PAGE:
Overall, I am happy with my work in this challenge and look forward to the winter edition. For the winter edition: sign ups start November 18th, challenge starts December 18th (not as long as the summer one). The title of the winter edition is Winter Switch, and there is hints at having another list option and new rules to play by. Stay tuned.



45 books total on the list (30 original and 15 additions)

37 books read

     .5 star - 2 books

     1 star - 4 books

     1.5 stars - 2 books

     2 stars - 10 books

     2.5 stars - 1 books

     3 stars - 3 books

     3.5 stars - 3 books

     4 stars - 4 books

     4.5 stars - 3 books

     5 stars - 3 books

6 books sent back to the TBR pile

2 books DNF'd

6 books from the library, everything else was from my personal library

3 non-fiction books




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text 2017-07-31 18:07
July 2017 Wrap Up
The Soldier's Dark Secret (Comrades in Arms) - Marguerite Kaye
The Doctor's Undoing (Love Inspired Historical) - Allie Pleiter
Persepolis I & II - Marjane Satrapi
A Walk in the Woods - Bill Bryson
Licensed for Trouble - Susan May Warren

Two things helped push the number of books I read this month higher than usual: 24in48 Read-a-thon and binge reading series via COYER. Since the start of COYER, I have managed to read through 4 series (1 was a duet, the others were longer). I will not be adding any more books to the list in August because I want to finish off the list. I am finding myself to be a definite mood reader (see binge reading a series) rather than a list follower.


Reading for the Pop Sugar challenge went better this month than last month's lonely 1 book. Again, thanks to that read-a-thon! I completed one challenge already - Library Love Challenge (hosted by Angel) "OverDrive Junkie" level (36+ books). I also earned all four badges within my library's summer reading program (adult level goal is to read 990 minutes; I am at 1200 and some change). My son earned all three badges and my daughter earned two at the kids level (goal of 660 minutes).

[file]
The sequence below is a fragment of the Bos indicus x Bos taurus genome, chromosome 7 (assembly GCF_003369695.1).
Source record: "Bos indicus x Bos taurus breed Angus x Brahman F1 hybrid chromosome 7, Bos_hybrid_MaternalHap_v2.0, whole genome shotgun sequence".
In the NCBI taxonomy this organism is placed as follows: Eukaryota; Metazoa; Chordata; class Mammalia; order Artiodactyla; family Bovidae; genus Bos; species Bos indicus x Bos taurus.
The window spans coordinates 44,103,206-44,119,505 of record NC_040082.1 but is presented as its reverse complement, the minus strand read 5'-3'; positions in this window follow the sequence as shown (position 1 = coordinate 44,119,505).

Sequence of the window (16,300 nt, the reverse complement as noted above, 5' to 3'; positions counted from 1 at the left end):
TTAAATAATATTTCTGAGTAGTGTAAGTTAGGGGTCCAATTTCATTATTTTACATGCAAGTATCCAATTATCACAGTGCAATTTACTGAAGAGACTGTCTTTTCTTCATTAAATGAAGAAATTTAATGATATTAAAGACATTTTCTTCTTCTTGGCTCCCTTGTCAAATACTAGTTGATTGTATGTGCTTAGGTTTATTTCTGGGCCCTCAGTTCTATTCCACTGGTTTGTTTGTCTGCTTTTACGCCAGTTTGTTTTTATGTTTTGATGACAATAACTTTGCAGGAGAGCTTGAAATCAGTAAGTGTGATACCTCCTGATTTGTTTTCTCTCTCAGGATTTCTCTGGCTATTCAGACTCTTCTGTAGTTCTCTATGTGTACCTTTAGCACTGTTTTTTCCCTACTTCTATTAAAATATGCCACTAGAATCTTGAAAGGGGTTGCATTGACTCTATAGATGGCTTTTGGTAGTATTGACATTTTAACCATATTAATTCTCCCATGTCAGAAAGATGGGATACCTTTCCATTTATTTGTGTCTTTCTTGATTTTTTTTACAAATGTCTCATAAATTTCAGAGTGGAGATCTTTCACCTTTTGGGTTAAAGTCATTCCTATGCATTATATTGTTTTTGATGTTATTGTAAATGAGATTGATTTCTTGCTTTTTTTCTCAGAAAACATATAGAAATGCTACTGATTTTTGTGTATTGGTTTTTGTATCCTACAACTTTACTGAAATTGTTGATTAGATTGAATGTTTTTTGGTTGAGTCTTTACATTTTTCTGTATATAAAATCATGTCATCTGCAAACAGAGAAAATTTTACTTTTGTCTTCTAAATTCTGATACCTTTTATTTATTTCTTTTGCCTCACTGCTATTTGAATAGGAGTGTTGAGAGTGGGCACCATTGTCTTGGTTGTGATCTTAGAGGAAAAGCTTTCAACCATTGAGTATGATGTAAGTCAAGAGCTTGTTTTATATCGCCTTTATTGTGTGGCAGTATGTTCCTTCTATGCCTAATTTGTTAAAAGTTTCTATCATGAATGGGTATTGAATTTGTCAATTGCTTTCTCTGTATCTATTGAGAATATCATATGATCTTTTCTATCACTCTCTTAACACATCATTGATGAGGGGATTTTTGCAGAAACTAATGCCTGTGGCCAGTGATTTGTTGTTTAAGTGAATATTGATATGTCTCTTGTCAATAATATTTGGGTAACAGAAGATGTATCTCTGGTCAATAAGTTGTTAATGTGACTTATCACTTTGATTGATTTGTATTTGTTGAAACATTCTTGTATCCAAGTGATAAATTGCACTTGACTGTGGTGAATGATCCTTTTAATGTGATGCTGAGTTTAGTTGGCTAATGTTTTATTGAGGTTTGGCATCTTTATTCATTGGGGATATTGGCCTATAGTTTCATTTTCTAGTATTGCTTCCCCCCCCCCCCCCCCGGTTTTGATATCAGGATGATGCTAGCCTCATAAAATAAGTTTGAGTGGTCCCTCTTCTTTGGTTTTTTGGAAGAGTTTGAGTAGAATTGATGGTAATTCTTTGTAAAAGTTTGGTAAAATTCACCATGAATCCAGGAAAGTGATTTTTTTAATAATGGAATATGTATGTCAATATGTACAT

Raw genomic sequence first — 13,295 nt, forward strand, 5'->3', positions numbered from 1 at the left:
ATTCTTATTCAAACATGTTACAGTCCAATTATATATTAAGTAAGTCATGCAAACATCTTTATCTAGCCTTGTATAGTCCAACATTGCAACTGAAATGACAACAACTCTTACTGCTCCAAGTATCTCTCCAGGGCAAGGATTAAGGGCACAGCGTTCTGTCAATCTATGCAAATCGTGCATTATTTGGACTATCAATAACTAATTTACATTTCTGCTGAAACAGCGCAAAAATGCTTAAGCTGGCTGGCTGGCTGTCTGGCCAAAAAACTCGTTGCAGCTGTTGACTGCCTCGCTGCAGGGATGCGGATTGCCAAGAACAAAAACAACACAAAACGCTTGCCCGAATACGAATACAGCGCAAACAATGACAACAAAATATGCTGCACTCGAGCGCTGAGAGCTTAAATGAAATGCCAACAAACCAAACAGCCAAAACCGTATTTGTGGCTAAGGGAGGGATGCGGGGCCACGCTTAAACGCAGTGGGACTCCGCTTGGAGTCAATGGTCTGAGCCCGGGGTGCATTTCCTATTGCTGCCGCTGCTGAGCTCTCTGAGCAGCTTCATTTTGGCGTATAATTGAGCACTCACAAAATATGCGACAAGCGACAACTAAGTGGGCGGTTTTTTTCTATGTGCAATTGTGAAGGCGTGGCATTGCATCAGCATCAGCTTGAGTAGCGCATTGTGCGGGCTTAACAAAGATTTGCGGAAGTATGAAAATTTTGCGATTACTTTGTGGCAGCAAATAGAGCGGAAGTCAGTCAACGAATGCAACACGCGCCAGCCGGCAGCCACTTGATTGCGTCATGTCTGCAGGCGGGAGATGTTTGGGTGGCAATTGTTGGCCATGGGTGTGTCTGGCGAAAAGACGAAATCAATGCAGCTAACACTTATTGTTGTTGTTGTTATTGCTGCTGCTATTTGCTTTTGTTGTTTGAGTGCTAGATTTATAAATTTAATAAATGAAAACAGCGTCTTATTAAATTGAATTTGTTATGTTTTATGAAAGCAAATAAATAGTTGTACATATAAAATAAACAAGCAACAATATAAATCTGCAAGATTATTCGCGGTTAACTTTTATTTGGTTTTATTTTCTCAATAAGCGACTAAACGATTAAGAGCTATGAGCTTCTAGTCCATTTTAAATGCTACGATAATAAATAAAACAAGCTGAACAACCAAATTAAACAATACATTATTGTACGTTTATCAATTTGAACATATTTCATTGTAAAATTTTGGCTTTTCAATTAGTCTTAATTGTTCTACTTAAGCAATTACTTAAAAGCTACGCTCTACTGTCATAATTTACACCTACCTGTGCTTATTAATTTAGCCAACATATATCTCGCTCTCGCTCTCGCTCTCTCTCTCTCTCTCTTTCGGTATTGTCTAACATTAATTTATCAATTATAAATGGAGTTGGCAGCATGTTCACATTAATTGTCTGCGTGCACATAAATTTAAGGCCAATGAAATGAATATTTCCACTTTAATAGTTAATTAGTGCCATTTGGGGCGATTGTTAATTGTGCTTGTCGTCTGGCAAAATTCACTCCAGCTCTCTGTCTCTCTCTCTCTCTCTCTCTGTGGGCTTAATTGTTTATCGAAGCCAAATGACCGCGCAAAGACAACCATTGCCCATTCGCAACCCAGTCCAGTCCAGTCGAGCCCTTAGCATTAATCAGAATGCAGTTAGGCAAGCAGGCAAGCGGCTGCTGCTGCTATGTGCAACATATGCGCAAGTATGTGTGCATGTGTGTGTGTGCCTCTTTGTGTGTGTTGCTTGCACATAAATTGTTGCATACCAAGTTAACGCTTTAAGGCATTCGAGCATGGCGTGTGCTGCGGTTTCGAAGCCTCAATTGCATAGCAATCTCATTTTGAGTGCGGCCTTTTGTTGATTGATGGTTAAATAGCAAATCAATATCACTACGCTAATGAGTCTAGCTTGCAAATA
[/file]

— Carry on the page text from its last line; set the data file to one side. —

DNFs: 2. The Rake's Redemption by Regina Scott was supposed to be read for RB Bingo but I couldn't stand either the hero or heroine - I don't think I made it to 25%. Whispered Promises by Nora Roberts was a 2-in-1 anthology of two 1980s category romance she wrote for Silhouette....1980s category romances DO. NOT. AGE. WELL. Just the sheer amount of smoking by both hero and heroine was enough to give me the dry heaves. I read a chapter from each story and then tossed it on the donation pile. And the descriptions of the clothes/hair/makeup/facial hair....NOPE.



BL/GR: 117/150

Pop Sugar: 3; 40/52 prompts completed

COYER: 26/45 books

RB Bingo: 14/25

Library Love Challenge: 5; 40/36 for the year 


1. Rock Courtship: A Rock Kiss Novella by Nalini Singh (RB Bingo) (Library Love Challenge) - 1 star


2. Licensed for Trouble (PJ Sugar #3) by Susan May Warren (Library Love Challenge) 3.5 stars


3. Mayhem in High Heels (High Heels #5) by Gemma Halliday (COYER) - 3 stars


4. The Doctor's Undoing by Allie Pleiter (COYER) - 4.5 stars


5. The Soldier's Dark Secret by Marguerite Kaye (COYER) - 4.5 stars


6. A Charming Potion: A Magical Cures Mystery Novella (#2.5) by Tonya Kappes (COYER)- 2 stars


7. A Charming Wish (A Magical Cures Mystery #3) by Tonya Kappes (COYER) - 2.5 stars


8. A Family for Christmas (Texas Grooms #3) by Winnie Griggs (COYER) - 2 stars


9. A Charming Spell (A Magical Cures Mystery #4) by Tonya Kappes (COYER) - 2 stars


10. A Charming Magic (A Magical Cures Mystery #5) by Tonya Kappes (COYER) - 2 stars


11. A Charming Christmas (A Magical Cures Mystery #6.5) by Tonya Kappes (COYER) -2 stars


12. Bearly Awake (Providence Paranormal College #1) by D. R. Perry - 2 stars


13. A Walk in the Woods by Bill Bryson (Pop Sugar) (COYER) (Library Love Challenge) - 3.5 stars 


14. The Complete Persepolis by Marjane Satrapi (Pop Sugar) (COYER) (Library Love Challenge) - 5 stars


15. The Son of Neptune by Rick Riordan and Robert Venditti (Pop Sugar) (COYER) (Library Love Challenge) - 3 stars


16. Honeymoon in High Heels (High Heels #6.5) by Gemma Halliday (COYER) - 2 stars


17. Fearless in High Heels (High Heels #6) by Gemma Halliday (COYER) - 1.5 stars


18. A High Heels Haunting (High Heels #) by Gemma Halliday (COYER) - 1 star


19. The Greek Tycoon's Green Card Groom by Kate McMurray (COYER) - 2 stars


20. A Sultry Love Song by Kianna Alexander (COYER) - 3 stars